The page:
WASHINGTON — Two of the federal government’s top health officials painted a grim picture of the months ahead on Tuesday, warning a Senate panel that the coronavirus pandemic was far from contained, just a day after President Donald Trump declared that “we have met the moment and we have prevailed.”
The officials — Dr. Anthony S. Fauci, the nation’s top infectious disease expert, and Dr. Robert R. Redfield, the director of the Centers for Disease Control and Prevention — predicted dire consequences if the nation reopened its economy too soon, noting that the United States still lacked critical testing capacity and the ability to trace the contacts of those infected.
“If we do not respond in an adequate way when the fall comes, given that it is without a doubt that there will be infections that will be in the community, then we run the risk of having a resurgence,” said Fauci, the longtime director of the National Institute of Allergy and Infectious Diseases, who is at the forefront of efforts to find a coronavirus vaccine.
If states reopen their economies too soon, he warned, “there is a real risk that you will trigger an outbreak that you may not be able to control,” which could result not only in “some suffering and death that could be avoided, but could even set you back on the road to trying to get economic recovery.”
Fauci’s remarks, during a high-profile — and partly virtual — hearing before the Senate Committee on Health, Education, Labor and Pensions, along with those of Redfield, made clear that the nation had not yet prevailed.
They appeared to rattle the markets, driving the S&P 500 down as investors weighed the potential of a second wave of infections against Trump’s promises that the economy would bounce back once stay-at-home restrictions were lifted. Worrisome reports of spikes in infections in countries like China, South Korea and Germany, where lockdowns had been lifted, seemed to confirm the U.S. officials’ fears.
Here in Washington, Fauci and Redfield, who have been barred by the White House from appearing before the Democratic-controlled House, drew a very different picture of the state of the pandemic than the president, who has cheered for a swift reopening, championed protesters demanding an end to the quarantine and predicted the beginning of a “transition to greatness.”
Fauci told senators that coronavirus therapeutics and a vaccine would almost certainly not be ready in time for the new school year, that outbreaks in other parts of the world would surely reach the United States and that humility in the face of an unpredictable killer meant erring on the side of caution, even with children, who have fared well but have recently shown new vulnerabilities.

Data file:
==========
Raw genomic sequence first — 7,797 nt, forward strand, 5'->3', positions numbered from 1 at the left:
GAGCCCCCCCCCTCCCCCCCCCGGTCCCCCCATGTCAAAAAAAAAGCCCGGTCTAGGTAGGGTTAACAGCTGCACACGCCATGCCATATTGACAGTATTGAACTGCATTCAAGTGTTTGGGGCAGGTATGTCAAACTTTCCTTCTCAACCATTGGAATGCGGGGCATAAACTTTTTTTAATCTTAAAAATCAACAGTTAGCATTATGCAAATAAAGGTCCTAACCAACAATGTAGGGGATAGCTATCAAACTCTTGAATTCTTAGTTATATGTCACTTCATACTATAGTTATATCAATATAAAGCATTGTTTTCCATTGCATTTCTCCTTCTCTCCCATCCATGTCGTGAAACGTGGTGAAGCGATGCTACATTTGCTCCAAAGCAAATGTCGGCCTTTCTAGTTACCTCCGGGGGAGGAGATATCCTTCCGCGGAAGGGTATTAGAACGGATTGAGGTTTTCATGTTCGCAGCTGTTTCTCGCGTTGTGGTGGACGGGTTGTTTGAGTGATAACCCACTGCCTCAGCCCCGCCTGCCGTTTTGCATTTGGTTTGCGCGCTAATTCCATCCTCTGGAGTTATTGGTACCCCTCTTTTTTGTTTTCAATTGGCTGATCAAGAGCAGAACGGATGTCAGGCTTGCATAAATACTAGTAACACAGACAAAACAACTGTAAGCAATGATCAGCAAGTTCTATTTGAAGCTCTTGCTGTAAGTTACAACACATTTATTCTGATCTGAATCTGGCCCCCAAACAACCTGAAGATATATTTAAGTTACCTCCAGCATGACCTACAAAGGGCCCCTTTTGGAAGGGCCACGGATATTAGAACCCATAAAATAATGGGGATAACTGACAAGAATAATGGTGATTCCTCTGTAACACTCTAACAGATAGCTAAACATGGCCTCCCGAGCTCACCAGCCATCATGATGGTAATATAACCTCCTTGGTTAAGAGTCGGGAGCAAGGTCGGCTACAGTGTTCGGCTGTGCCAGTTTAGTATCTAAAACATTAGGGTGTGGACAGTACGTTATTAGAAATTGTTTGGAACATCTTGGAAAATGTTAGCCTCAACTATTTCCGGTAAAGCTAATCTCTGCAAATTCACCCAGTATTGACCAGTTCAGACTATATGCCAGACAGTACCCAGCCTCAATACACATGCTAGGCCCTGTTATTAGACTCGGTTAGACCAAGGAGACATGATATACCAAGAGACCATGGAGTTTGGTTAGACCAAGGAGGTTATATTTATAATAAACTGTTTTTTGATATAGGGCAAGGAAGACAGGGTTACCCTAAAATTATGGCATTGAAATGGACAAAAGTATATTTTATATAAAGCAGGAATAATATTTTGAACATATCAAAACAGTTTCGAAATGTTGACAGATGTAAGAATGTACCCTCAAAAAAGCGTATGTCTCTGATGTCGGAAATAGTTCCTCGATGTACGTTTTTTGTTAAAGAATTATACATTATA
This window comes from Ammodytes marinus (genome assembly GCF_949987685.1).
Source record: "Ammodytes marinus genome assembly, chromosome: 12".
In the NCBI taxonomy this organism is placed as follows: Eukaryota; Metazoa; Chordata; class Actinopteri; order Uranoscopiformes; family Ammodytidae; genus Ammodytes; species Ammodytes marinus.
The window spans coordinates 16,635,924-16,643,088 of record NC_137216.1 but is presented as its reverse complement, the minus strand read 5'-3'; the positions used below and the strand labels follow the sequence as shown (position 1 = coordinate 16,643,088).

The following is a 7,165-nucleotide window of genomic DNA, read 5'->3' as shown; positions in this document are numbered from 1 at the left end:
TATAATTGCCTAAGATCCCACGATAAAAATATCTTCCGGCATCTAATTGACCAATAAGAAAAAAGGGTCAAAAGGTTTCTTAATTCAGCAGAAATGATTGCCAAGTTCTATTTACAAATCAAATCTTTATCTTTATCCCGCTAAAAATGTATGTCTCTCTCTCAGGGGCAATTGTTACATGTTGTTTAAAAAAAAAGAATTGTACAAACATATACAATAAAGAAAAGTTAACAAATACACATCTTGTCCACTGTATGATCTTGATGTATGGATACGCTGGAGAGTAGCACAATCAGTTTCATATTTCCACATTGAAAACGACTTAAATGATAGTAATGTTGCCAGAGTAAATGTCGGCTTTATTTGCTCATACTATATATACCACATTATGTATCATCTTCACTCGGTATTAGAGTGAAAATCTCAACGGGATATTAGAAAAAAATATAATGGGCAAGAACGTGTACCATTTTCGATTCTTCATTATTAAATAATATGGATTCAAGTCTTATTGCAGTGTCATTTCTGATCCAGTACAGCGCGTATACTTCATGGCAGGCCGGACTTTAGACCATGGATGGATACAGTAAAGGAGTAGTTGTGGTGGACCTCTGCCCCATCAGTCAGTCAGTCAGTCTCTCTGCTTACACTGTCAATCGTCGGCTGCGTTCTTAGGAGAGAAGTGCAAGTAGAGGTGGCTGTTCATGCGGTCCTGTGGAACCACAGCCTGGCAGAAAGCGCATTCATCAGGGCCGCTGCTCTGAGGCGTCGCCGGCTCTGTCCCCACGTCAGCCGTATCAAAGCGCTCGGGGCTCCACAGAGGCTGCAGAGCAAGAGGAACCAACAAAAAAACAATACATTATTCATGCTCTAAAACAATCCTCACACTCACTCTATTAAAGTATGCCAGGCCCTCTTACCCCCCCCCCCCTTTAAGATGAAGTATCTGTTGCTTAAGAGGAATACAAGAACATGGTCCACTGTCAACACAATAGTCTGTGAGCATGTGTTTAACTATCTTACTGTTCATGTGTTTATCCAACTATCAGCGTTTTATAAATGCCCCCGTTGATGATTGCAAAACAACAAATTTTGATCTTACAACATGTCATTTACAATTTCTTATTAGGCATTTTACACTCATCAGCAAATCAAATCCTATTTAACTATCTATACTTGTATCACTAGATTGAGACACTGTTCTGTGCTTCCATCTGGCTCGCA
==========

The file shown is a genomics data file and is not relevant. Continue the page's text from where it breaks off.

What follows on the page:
Redfield pleaded with senators to build up the nation’s public health infrastructure, even as he acknowledged that the CDC had not filled 30 jobs authorized by Congress last year to expand its capacity to track outbreaks, and had yet to put in place a “comprehensive surveillance” system to monitor outbreaks in nursing homes, which have been hard hit by the pandemic.
“We are not out of the woods yet,” he said, “but we are more prepared.”
The two were among four government doctors — the others were Dr. Stephen Hahn, the commissioner of food and drugs, and Adm. Brett P. Giroir, an assistant secretary for health — who testified remotely during the hearing. Sen. Lamar Alexander, R-Tenn., who like Fauci, Redfield and Hahn is in quarantine after being exposed to the coronavirus, presided as the committee’s chairman from his home in Maryville, Tennessee.
The doctors’ downbeat assessments came as the death toll in the United States surpassed 81,000 — a figure that Sen. Tim Kaine, D-Va., noted was “45 times the rate of South Korea.” The hearing, titled “COVID-19: Safely Getting Back to Work and Back to School,” offered little concrete advice on how that would happen. It was the first chance lawmakers have had to publicly question the officials in Congress since Trump declared a national emergency two months ago — and to do so without Trump standing nearby.
Despite the gloomy predictions for the months ahead, the experts drew a somewhat more upbeat picture over the long term. Asked by Sen. Mitt Romney, R-Utah, if the scientists would ultimately develop a vaccine, Fauci said: “It’s definitely not a longshot, Sen. Romney. I would think that it’s more likely than not that we will.”
And Giroir assured Sen. Bernie Sanders, I-Vt., that his office was determined to see to it that a vaccine “reaches all segments of society regardless of their ability to pay.”
Some Republicans sounded their own upbeat note. Alexander proclaimed testing in the United States “impressive” and “enough to begin going back to work.” Sen. Mike Braun, R-Ind., agreed, saying in an interview, “I have great optimism that we won’t backslide.”